A Delicate Surgery, A Strong Sense of Hope

By Steve Blanchard - November 29, 2022

The two doctors operate side by side, navigating the intricacies of the human skull and nasal cavity to remove rare tumors that can impair a patient’s cognitive functions. Andre Beer Furlan, MD, PhD, a neurosurgeon with Moffitt Cancer Center’s Neuro-Oncology Program, and Krupal Patel, MD, assistant member in the Department of Head and Neck–Endocrine Oncology, work as a team on these delicate endoscopic surgeries, removing skull-base tumors without having to open the skull itself.

Skull-base tumors, as the name implies, are typically found at the base of the skull or near the top of the spine. They can often form in the frontal sinus cavity near the pituitary gland.

“Skull-base tumors are not formed in the brain itself,” Beer Furlan explained. “But all functions of the body can be impaired by these tumors since they press against vital nerves and arteries that control our motor functions and senses.”

Historically, these tumors would require an open craniotomy, where doctors physically open the skull above or behind the ear to reach the tumor area. But such intrusive and traumatic surgery is not always necessary, thanks to innovative doctors such as Beer Furlan and Patel. This multidisciplinary Moffitt team uses endoscopic surgery to remove hard-to-reach skull-base tumors, with better results and speedier recovery times.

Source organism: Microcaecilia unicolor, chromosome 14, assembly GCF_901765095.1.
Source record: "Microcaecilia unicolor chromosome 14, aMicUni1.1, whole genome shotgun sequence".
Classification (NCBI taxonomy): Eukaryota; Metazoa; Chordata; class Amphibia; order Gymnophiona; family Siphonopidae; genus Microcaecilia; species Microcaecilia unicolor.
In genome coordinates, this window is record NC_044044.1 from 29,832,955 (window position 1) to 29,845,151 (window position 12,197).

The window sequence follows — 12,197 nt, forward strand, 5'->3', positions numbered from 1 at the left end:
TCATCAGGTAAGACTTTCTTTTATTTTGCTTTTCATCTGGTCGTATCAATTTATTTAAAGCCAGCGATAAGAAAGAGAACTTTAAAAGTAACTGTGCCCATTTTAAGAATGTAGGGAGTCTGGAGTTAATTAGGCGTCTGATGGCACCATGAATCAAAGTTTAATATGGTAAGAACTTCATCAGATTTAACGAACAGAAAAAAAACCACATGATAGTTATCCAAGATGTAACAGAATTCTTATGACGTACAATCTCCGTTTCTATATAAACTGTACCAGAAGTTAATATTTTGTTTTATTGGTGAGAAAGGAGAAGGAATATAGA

Their efforts proved to be a lifesaver for Pedro González Escolá.

Early Discovery Leads to Quick Action

Fortunately for González Escolá, 40, his tumor was discovered before his motor functions and senses were impacted. A routine blood test showing elevated hormone levels prompted the discovery.

Pedro González Escolá
Pedro González Escolá's skull-base tumor was discovered before his motor functions and senses were impacted. He decided to have endoscopic surgery to remove the tumor.

“I went in for a checkup and did blood tests,” he said. “They found a high number connected with my hormone level, so he [the doctor] sent me to get an MRI.”

That MRI revealed González Escolá had a growth on or near his brain. Even though he was not showing any physical symptoms related to the tumor initially, his doctor suggested he seek out an oncologist’s help.

“That MRI was done in September 2021, and I was at Moffitt on Jan. 10 for a follow-up,” said González Escolá, who decided to make the trek to Moffitt from his home in Puerto Rico based on advice from his brother, who trained as an oncology surgeon at Moffitt. “On Jan. 11, they told me I had a malignant tumor and suggested I have surgery as soon as possible.”

Moffitt doctors told González Escolá that the two possible tumors with those imaging features were chordoma or chondrosarcoma, both considered slow-growing cancers of tissue found at the base of the skull near his pituitary gland.

González Escolá said his brother, who is a doctor in Puerto Rico, helped keep him calm after his diagnosis and explained that technology had advanced a lot in this area of oncology. “He reminded me that it was 2022 and not the 1990s,” González Escolá said. “The technology is so much better now, and I was relieved that they didn’t have to go through my skull, which meant less time in the hospital and a faster healing process. It’s still a brain surgery, essentially, but it’s less invasive.”

In the time between his diagnosis and his visit to Moffitt, González Escolá’s tumor was pressing against a nerve connected to his vision and eye movement. González Escolá and his wife discussed his options in depth with Beer Furlan and Patel and ultimately agreed to the endoscopic surgery.